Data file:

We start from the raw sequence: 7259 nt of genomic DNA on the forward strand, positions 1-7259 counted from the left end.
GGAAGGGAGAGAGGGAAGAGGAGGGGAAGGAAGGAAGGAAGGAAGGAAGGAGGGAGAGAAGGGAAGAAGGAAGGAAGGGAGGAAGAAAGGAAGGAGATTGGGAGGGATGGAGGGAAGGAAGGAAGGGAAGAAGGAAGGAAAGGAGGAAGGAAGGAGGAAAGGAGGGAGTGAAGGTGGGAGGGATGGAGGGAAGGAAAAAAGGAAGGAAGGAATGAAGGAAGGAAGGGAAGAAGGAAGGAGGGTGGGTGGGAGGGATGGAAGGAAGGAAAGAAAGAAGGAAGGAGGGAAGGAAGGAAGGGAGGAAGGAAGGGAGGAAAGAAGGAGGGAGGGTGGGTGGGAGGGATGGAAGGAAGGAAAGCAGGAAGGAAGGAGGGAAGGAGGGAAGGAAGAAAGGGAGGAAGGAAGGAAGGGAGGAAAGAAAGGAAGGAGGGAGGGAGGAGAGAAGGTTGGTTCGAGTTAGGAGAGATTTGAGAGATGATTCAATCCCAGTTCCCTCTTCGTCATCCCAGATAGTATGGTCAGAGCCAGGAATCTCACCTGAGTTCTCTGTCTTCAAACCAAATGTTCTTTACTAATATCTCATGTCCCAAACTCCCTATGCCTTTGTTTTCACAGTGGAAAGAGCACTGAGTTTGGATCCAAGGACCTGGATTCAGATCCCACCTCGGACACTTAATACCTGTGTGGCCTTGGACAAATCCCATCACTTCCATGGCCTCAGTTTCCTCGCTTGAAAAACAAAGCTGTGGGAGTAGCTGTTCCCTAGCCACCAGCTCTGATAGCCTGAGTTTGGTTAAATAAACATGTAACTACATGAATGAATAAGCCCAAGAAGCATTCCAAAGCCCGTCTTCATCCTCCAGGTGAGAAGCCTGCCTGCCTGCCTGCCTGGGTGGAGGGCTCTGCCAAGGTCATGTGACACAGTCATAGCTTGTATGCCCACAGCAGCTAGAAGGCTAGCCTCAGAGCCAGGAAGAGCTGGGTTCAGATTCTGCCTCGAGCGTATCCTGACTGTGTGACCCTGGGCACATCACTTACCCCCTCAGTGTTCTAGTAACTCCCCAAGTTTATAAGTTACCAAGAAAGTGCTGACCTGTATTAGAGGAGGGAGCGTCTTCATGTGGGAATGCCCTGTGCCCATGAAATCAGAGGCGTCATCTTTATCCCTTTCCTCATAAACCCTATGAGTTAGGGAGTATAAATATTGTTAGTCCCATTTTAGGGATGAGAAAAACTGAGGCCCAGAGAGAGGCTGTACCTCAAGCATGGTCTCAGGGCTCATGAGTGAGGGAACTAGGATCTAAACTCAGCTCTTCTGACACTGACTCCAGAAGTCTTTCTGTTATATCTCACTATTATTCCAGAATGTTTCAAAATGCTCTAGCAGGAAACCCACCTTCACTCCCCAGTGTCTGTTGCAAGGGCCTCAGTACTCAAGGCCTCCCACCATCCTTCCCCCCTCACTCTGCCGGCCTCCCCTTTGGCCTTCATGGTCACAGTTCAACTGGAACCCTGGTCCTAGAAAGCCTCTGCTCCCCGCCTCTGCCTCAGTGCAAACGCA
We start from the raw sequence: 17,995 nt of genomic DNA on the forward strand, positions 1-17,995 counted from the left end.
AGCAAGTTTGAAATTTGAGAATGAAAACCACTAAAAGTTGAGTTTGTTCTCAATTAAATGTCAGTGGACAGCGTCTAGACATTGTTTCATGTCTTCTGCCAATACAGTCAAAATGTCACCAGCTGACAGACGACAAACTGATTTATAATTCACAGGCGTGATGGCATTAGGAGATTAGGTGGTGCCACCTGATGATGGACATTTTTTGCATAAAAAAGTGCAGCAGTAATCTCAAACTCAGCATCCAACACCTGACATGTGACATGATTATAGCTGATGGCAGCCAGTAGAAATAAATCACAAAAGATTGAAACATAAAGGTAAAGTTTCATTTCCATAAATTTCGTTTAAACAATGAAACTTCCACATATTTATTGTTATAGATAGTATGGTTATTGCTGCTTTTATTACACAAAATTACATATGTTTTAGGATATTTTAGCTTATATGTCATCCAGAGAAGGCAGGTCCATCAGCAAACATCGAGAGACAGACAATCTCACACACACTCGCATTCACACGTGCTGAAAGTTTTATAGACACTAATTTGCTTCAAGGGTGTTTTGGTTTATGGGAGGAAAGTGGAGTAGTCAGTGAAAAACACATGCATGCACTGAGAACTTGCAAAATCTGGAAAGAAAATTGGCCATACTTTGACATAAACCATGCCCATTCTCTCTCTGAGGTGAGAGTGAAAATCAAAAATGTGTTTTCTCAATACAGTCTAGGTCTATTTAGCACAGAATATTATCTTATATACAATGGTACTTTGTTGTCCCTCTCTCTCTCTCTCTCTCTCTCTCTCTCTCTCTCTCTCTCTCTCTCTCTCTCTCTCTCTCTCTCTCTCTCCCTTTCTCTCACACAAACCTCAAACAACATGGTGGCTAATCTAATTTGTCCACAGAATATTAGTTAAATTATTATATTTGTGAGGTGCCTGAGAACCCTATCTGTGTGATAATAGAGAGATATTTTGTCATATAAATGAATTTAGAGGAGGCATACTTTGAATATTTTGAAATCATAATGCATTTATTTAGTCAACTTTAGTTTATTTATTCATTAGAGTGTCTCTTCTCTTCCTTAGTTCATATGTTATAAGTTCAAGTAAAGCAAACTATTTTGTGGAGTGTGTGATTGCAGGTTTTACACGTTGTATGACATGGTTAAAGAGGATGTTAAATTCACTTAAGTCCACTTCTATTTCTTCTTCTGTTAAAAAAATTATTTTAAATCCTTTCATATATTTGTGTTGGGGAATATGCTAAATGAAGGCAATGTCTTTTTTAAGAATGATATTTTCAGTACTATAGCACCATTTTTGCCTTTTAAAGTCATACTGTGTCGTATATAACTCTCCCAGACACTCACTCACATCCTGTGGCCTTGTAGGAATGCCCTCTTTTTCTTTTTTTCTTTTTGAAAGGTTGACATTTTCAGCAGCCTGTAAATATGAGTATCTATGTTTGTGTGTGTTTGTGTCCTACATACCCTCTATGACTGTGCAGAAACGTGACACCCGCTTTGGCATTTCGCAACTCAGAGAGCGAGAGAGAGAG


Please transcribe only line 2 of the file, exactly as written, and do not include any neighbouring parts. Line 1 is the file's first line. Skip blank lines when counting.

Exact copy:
GGAAGGGAGAGAGGGAAGAGGAGGGGAAGGAAGGAAGGAAGGAAGGAAGGAGGGAGAGAAGGGAAGAAGGAAGGAAGGGAGGAAGAAAGGAAGGAGATTGGGAGGGATGGAGGGAAGGAAGGAAGGGAAGAAGGAAGGAAAGGAGGAAGGAAGGAGGAAAGGAGGGAGTGAAGGTGGGAGGGATGGAGGGAAGGAAAAAAGGAAGGAAGGAATGAAGGAAGGAAGGGAAGAAGGAAGGAGGGTGGGTGGGAGGGATGGAAGGAAGGAAAGAAAGAAGGAAGGAGGGAAGGAAGGAAGGGAGGAAGGAAGGGAGGAAAGAAGGAGGGAGGGTGGGTGGGAGGGATGGAAGGAAGGAAAGCAGGAAGGAAGGAGGGAAGGAGGGAAGGAAGAAAGGGAGGAAGGAAGGAAGGGAGGAAAGAAAGGAAGGAGGGAGGGAGGAGAGAAGGTTGGTTCGAGTTAGGAGAGATTTGAGAGATGATTCAATCCCAGTTCCCTCTTCGTCATCCCAGATAGTATGGTCAGAGCCAGGAATCTCACCTGAGTTCTCTGTCTTCAAACCAAATGTTCTTTACTAATATCTCATGTCCCAAACTCCCTATGCCTTTGTTTTCACAGTGGAAAGAGCACTGAGTTTGGATCCAAGGACCTGGATTCAGATCCCACCTCGGACACTTAATACCTGTGTGGCCTTGGACAAATCCCATCACTTCCATGGCCTCAGTTTCCTCGCTTGAAAAACAAAGCTGTGGGAGTAGCTGTTCCCTAGCCACCAGCTCTGATAGCCTGAGTTTGGTTAAATAAACATGTAACTACATGAATGAATAAGCCCAAGAAGCATTCCAAAGCCCGTCTTCATCCTCCAGGTGAGAAGCCTGCCTGCCTGCCTGCCTGGGTGGAGGGCTCTGCCAAGGTCATGTGACACAGTCATAGCTTGTATGCCCACAGCAGCTAGAAGGCTAGCCTCAGAGCCAGGAAGAGCTGGGTTCAGATTCTGCCTCGAGCGTATCCTGACTGTGTGACCCTGGGCACATCACTTACCCCCTCAGTGTTCTAGTAACTCCCCAAGTTTATAAGTTACCAAGAAAGTGCTGACCTGTATTAGAGGAGGGAGCGTCTTCATGTGGGAATGCCCTGTGCCCATGAAATCAGAGGCGTCATCTTTATCCCTTTCCTCATAAACCCTATGAGTTAGGGAGTATAAATATTGTTAGTCCCATTTTAGGGATGAGAAAAACTGAGGCCCAGAGAGAGGCTGTACCTCAAGCATGGTCTCAGGGCTCATGAGTGAGGGAACTAGGATCTAAACTCAGCTCTTCTGACACTGACTCCAGAAGTCTTTCTGTTATATCTCACTATTATTCCAGAATGTTTCAAAATGCTCTAGCAGGAAACCCACCTTCACTCCCCAGTGTCTGTTGCAAGGGCCTCAGTACTCAAGGCCTCCCACCATCCTTCCCCCCTCACTCTGCCGGCCTCCCCTTTGGCCTTCATGGTCACAGTTCAACTGGAACCCTGGTCCTAGAAAGCCTCTGCTCCCCGCCTCTGCCTCAGTGCAAACGCA